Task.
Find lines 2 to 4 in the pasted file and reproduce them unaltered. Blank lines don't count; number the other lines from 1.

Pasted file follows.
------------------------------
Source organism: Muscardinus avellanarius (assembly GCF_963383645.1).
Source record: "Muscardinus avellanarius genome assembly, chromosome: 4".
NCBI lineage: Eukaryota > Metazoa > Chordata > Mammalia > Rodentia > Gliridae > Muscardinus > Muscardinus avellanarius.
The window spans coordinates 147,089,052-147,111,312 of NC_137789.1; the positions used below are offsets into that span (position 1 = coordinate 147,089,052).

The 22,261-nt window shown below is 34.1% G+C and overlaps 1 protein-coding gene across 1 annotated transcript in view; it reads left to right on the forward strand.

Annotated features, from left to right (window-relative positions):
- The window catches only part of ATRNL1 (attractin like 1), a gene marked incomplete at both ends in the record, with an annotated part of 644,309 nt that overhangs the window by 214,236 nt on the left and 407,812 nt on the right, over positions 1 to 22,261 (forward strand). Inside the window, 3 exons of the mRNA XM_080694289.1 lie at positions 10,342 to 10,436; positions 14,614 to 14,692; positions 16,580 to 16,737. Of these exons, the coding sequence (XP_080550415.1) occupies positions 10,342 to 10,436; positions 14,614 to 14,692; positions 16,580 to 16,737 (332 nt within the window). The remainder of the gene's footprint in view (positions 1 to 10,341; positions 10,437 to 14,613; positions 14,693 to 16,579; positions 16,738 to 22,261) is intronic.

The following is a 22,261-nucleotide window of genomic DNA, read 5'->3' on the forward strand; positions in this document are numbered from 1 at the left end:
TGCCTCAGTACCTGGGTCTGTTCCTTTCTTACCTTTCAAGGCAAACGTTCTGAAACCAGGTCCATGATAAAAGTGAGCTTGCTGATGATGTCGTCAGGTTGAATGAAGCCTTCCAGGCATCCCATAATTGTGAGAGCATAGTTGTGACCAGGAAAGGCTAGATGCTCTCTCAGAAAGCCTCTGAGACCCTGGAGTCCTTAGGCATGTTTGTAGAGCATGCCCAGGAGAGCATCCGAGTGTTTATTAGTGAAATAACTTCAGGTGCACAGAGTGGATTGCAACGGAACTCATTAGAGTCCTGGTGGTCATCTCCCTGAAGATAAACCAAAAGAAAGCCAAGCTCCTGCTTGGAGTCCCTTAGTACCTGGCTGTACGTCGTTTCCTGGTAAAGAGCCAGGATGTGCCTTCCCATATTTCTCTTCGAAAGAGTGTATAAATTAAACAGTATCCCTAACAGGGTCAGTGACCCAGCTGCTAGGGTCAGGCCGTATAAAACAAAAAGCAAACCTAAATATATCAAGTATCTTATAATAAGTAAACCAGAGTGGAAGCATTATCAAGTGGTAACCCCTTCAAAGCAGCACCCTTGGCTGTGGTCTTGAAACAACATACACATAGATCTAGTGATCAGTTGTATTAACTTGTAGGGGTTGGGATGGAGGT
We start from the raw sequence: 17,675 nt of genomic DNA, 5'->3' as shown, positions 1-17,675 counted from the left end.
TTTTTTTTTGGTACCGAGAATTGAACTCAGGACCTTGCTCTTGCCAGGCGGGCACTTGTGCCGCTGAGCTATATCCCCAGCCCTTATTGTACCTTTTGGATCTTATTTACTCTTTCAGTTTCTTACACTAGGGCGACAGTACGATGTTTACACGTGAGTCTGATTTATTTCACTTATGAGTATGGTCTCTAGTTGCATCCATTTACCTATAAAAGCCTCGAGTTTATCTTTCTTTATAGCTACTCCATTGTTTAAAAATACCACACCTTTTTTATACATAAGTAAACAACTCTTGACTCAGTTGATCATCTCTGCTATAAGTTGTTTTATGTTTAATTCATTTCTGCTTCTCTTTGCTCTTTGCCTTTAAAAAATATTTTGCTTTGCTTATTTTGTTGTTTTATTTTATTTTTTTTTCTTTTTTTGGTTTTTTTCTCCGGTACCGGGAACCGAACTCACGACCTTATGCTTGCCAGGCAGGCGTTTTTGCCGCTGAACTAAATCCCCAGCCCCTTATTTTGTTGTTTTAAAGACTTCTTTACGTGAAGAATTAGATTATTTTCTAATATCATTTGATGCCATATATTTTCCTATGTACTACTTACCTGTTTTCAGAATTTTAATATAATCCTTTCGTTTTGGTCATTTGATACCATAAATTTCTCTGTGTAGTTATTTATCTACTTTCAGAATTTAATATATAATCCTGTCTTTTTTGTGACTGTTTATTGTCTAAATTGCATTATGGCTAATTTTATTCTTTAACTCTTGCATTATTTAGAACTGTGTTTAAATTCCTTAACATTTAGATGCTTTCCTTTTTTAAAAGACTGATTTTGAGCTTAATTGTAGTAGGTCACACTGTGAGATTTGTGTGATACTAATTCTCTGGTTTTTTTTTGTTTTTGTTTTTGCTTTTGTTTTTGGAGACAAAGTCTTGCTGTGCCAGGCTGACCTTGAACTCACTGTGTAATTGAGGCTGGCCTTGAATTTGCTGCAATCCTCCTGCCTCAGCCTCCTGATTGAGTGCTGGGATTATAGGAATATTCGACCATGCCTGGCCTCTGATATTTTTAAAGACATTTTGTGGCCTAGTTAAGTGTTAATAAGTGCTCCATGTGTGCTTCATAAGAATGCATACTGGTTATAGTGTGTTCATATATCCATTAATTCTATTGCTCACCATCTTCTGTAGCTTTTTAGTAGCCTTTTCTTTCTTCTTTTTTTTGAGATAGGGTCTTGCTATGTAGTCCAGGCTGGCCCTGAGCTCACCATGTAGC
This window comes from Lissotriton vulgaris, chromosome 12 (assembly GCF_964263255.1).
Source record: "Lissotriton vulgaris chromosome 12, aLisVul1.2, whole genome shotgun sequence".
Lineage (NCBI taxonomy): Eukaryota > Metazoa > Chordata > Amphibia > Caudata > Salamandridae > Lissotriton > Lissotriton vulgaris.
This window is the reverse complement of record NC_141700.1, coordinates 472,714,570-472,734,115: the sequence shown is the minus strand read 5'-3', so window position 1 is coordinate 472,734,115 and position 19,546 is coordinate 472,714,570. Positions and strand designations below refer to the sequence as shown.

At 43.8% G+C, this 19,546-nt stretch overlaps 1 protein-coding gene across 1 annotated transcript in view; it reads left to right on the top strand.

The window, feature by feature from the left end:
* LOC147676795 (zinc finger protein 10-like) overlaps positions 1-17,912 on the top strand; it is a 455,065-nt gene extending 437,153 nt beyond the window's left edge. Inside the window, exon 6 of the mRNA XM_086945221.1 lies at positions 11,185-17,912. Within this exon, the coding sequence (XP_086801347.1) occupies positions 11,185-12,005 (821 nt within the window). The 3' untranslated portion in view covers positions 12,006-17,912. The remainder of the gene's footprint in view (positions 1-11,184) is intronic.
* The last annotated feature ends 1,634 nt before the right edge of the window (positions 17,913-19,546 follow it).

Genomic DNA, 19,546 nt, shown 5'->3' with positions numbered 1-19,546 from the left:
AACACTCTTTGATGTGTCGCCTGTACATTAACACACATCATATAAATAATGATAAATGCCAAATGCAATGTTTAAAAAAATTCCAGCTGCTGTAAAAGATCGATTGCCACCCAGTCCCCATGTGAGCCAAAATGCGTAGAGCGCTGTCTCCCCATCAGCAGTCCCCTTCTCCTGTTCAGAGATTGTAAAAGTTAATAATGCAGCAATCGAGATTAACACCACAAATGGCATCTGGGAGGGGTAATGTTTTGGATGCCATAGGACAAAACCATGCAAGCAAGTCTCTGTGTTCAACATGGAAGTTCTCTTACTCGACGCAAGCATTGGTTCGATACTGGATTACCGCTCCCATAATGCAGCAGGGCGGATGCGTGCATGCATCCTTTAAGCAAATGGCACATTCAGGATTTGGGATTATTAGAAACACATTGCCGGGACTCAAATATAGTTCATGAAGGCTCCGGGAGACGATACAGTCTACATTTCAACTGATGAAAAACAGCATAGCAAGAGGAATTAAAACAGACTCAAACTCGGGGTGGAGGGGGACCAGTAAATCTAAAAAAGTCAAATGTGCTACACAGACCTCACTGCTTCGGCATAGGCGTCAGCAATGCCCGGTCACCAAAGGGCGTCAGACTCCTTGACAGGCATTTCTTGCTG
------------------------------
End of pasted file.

Source record: "Muscardinus avellanarius genome assembly, chromosome: 4".
NCBI lineage: Eukaryota > Metazoa > Chordata > Mammalia > Rodentia > Gliridae > Muscardinus > Muscardinus avellanarius.
The window spans coordinates 147,089,052-147,111,312 of NC_137789.1; the positions used below are offsets into that span (position 1 = coordinate 147,089,052).